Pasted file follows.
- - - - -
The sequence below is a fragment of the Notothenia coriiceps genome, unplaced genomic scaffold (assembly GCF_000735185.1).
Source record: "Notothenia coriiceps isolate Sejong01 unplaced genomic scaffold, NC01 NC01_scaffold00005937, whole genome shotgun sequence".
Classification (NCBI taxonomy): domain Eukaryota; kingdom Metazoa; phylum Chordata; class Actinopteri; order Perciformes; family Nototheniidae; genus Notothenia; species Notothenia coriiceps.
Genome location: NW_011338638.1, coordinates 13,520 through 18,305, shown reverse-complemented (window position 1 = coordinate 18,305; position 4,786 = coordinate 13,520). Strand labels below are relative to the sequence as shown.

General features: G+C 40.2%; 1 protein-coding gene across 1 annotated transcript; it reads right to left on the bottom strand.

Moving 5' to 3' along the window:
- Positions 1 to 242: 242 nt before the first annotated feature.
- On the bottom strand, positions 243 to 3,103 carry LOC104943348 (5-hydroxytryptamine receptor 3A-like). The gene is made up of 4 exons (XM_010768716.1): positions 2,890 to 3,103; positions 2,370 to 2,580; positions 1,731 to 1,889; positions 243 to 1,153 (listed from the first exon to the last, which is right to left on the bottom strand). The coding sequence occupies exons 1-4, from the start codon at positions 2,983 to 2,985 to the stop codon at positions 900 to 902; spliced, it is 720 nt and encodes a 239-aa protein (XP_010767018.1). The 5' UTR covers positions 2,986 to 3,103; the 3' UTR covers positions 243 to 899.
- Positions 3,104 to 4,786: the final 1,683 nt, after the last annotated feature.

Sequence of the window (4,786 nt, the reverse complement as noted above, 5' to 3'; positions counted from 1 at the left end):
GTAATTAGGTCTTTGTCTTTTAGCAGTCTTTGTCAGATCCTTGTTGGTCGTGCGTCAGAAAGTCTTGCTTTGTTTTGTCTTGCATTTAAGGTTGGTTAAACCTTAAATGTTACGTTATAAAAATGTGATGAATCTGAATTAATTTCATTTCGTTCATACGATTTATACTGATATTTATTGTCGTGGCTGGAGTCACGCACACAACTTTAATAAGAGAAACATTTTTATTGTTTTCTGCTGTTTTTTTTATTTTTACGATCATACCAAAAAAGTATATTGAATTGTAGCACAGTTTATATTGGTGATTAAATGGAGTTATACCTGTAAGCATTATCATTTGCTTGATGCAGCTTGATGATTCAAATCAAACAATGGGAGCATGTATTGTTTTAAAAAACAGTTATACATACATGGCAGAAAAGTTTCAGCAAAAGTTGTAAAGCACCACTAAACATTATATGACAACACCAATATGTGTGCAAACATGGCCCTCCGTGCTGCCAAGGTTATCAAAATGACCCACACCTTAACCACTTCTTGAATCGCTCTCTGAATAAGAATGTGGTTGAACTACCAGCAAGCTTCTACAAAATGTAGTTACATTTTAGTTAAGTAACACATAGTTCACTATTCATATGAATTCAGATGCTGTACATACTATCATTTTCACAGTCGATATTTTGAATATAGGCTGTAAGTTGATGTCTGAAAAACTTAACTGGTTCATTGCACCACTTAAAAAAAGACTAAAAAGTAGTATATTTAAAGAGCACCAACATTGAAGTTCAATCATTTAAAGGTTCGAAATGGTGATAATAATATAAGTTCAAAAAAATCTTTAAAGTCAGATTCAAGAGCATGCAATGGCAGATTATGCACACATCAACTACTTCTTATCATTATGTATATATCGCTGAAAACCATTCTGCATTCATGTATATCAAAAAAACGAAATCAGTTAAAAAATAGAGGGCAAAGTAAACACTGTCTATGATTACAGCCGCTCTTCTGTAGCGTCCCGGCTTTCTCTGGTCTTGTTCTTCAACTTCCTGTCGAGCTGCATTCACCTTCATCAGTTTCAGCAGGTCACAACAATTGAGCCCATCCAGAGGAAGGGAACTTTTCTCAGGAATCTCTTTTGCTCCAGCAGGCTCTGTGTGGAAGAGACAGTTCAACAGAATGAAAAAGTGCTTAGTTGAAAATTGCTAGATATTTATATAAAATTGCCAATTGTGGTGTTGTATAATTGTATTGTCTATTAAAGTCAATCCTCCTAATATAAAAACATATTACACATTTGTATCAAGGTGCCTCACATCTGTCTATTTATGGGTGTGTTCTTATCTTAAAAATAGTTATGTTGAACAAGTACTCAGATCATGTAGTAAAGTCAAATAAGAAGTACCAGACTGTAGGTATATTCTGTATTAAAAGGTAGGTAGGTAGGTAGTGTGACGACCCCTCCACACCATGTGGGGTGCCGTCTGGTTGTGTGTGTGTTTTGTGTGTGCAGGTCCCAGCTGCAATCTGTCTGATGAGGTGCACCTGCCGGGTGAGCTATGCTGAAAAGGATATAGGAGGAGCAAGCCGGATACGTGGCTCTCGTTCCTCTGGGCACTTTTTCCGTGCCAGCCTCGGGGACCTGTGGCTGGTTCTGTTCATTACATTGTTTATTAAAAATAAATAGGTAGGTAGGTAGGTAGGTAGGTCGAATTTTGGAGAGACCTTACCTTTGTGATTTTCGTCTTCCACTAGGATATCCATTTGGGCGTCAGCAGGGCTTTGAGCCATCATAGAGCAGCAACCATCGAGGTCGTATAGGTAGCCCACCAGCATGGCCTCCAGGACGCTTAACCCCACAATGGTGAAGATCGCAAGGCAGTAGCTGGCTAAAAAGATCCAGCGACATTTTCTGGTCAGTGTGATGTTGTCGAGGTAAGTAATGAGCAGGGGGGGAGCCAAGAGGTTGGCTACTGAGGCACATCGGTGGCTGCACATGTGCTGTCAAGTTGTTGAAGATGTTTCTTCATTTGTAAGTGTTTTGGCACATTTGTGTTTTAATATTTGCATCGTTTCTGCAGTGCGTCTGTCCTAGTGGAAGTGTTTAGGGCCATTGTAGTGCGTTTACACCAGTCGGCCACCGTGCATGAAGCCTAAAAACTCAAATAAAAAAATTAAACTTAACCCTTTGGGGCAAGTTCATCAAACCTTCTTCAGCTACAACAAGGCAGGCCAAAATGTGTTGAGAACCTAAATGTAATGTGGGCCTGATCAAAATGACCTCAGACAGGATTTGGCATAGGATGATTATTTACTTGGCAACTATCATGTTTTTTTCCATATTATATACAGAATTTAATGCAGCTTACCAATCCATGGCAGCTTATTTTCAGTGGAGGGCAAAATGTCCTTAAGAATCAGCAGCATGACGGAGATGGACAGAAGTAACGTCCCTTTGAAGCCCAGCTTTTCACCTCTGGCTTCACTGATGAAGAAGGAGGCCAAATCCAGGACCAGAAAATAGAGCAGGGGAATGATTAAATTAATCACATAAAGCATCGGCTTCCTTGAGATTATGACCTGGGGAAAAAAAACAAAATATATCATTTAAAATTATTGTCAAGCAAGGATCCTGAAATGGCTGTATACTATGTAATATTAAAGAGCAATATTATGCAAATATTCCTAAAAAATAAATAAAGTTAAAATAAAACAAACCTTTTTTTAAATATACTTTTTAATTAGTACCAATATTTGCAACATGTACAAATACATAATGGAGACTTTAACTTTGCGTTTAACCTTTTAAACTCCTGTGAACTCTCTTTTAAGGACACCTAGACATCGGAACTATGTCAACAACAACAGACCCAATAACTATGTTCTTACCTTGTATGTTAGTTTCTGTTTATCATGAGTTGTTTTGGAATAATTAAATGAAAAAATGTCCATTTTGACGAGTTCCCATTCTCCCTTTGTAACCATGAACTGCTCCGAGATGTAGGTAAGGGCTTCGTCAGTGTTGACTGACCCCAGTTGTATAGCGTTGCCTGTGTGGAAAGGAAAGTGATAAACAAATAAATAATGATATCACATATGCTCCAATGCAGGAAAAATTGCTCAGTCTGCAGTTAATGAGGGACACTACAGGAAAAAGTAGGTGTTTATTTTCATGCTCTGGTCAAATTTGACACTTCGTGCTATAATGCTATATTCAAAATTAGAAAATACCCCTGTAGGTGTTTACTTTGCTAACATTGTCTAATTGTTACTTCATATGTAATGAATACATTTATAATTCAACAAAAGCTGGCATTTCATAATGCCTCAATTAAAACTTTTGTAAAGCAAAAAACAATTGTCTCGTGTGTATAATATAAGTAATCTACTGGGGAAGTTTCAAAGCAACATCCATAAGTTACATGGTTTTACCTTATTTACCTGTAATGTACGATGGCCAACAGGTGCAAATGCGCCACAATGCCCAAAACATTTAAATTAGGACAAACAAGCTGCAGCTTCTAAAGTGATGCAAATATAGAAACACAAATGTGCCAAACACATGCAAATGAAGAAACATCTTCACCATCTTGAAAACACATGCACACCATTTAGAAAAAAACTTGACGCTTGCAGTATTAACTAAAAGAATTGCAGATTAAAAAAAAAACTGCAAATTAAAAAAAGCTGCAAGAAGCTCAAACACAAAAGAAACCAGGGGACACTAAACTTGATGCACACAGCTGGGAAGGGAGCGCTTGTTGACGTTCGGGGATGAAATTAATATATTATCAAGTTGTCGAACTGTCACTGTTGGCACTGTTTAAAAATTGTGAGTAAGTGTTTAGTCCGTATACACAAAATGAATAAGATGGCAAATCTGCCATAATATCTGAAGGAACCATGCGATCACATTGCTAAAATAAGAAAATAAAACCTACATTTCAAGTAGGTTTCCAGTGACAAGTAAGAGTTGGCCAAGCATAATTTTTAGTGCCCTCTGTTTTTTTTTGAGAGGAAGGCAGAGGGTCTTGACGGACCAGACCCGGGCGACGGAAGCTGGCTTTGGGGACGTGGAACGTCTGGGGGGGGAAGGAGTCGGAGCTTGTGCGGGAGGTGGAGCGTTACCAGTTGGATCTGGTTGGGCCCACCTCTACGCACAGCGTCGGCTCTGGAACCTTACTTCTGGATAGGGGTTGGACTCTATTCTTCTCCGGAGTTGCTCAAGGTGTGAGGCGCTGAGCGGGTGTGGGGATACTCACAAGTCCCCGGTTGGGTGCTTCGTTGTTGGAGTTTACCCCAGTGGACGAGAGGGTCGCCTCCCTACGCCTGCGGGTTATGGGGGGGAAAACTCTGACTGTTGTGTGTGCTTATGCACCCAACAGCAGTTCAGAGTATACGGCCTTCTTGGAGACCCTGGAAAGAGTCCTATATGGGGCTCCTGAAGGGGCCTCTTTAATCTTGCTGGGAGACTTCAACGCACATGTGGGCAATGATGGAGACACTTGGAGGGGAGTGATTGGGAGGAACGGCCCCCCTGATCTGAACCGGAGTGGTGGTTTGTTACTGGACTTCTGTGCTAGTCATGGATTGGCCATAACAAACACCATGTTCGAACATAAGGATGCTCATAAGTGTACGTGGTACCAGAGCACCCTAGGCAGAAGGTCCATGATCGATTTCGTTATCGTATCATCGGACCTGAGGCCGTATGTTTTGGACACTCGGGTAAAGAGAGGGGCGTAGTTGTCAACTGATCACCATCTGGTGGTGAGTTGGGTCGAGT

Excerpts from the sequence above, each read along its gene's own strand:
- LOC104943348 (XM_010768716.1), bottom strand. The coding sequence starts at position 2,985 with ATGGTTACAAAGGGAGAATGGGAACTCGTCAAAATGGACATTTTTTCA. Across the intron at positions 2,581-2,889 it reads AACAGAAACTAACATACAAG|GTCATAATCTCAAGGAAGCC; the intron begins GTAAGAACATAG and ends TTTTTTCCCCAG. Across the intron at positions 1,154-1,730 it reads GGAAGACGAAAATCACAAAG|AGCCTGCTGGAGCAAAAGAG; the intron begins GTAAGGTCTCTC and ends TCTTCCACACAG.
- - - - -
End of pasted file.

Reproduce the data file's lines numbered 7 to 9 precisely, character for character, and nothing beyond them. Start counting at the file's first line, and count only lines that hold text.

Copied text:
- Positions 1 to 242: 242 nt before the first annotated feature.
- On the bottom strand, positions 243 to 3,103 carry LOC104943348 (5-hydroxytryptamine receptor 3A-like). The gene is made up of 4 exons (XM_010768716.1): positions 2,890 to 3,103; positions 2,370 to 2,580; positions 1,731 to 1,889; positions 243 to 1,153 (listed from the first exon to the last, which is right to left on the bottom strand). The coding sequence occupies exons 1-4, from the start codon at positions 2,983 to 2,985 to the stop codon at positions 900 to 902; spliced, it is 720 nt and encodes a 239-aa protein (XP_010767018.1). The 5' UTR covers positions 2,986 to 3,103; the 3' UTR covers positions 243 to 899.
- Positions 3,104 to 4,786: the final 1,683 nt, after the last annotated feature.